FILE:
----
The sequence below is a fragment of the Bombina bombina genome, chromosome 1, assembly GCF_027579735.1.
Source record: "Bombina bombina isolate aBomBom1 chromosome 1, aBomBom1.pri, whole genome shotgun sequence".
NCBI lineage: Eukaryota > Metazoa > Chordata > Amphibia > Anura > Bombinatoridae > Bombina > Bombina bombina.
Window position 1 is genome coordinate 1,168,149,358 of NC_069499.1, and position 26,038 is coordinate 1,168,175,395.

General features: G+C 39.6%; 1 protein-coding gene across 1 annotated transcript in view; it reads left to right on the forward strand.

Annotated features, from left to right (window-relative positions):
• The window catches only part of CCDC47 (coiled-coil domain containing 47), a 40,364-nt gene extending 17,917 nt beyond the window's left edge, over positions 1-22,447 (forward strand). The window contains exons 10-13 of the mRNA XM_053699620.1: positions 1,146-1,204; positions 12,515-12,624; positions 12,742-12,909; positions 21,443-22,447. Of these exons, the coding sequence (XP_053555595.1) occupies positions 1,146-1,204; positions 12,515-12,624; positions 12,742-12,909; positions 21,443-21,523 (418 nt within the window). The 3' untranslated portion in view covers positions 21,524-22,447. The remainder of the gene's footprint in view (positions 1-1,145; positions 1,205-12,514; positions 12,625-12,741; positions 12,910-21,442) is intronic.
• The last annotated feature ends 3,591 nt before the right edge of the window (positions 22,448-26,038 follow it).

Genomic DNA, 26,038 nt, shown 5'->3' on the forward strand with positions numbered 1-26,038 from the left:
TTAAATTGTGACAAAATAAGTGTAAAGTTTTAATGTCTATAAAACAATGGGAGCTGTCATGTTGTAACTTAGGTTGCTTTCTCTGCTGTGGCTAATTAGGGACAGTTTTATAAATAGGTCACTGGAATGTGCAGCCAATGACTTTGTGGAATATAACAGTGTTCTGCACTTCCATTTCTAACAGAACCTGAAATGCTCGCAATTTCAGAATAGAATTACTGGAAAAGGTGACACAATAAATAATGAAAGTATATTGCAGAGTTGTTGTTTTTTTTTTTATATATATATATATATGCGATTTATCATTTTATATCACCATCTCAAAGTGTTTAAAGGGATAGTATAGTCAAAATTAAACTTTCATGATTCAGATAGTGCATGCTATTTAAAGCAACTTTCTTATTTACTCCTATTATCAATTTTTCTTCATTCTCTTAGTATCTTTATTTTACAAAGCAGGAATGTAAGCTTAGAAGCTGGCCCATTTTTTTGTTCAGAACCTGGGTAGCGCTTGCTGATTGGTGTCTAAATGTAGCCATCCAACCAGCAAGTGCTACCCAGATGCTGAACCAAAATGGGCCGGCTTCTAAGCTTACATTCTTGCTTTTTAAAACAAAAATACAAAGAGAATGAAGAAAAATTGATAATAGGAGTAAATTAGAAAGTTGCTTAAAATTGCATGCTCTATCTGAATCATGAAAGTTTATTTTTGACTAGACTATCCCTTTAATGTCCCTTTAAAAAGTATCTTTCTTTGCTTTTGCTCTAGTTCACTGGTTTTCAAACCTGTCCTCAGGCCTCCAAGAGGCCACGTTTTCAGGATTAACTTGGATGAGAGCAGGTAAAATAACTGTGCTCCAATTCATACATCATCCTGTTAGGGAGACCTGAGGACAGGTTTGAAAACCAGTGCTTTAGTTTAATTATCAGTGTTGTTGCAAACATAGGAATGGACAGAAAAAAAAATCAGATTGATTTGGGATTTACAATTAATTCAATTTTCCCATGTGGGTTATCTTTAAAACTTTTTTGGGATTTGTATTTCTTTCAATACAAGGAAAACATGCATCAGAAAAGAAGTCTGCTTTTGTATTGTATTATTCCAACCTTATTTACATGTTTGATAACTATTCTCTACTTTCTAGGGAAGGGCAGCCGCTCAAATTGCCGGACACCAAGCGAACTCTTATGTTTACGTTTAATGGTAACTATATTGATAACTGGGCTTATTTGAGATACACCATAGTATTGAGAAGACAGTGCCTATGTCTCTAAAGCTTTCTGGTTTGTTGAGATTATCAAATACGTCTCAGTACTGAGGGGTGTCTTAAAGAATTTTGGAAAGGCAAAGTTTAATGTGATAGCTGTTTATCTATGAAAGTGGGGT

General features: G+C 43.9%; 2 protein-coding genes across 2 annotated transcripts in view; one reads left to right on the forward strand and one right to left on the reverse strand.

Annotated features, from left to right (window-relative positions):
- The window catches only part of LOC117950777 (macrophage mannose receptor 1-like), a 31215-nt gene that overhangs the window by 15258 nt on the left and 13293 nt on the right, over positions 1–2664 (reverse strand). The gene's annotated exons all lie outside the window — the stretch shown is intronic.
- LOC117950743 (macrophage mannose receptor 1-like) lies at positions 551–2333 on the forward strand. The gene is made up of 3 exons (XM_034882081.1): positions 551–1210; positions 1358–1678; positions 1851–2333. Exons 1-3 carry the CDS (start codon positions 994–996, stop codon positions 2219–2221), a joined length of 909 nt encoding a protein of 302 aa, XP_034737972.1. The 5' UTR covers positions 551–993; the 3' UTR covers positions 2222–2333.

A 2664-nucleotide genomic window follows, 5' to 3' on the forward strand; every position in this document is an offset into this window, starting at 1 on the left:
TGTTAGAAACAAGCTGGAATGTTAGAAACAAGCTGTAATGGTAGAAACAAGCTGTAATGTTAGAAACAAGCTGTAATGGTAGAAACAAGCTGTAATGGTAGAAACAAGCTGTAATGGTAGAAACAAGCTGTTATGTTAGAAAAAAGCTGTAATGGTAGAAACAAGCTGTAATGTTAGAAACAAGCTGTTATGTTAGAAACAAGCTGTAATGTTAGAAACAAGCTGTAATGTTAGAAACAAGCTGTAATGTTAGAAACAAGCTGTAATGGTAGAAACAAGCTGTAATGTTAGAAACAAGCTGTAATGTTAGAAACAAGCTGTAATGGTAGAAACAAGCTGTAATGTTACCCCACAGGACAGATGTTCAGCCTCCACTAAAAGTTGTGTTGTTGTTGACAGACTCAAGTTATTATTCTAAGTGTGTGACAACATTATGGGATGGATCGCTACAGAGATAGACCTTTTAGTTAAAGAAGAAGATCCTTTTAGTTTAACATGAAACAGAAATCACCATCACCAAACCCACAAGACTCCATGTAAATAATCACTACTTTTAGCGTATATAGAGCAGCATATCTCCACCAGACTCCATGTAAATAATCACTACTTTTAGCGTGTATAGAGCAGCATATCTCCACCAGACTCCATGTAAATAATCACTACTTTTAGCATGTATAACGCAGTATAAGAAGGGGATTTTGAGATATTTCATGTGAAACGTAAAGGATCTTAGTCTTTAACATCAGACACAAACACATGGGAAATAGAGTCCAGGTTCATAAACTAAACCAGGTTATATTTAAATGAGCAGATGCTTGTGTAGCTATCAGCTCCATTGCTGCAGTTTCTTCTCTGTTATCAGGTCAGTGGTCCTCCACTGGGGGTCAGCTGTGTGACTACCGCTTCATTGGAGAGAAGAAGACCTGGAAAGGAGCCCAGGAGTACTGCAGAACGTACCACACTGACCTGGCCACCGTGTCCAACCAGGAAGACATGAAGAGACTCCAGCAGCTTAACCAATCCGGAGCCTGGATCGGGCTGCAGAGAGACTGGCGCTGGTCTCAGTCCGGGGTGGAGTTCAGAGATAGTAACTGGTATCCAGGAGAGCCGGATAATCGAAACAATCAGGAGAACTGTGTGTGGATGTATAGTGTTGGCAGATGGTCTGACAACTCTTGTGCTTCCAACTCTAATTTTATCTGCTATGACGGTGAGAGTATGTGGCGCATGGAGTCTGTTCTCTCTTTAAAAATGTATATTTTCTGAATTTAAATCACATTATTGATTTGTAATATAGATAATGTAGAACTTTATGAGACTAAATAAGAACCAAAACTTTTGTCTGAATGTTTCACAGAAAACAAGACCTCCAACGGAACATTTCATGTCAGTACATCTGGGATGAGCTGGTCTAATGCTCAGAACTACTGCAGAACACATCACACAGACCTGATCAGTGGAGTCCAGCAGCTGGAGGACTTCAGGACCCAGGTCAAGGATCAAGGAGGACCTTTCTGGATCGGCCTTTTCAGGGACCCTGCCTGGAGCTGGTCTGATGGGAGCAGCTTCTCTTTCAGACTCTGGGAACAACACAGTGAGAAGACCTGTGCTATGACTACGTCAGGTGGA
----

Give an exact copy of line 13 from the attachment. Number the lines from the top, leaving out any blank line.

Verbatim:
- The window catches only part of LOC117950777 (macrophage mannose receptor 1-like), a 31215-nt gene that overhangs the window by 15258 nt on the left and 13293 nt on the right, over positions 1–2664 (reverse strand). The gene's annotated exons all lie outside the window — the stretch shown is intronic.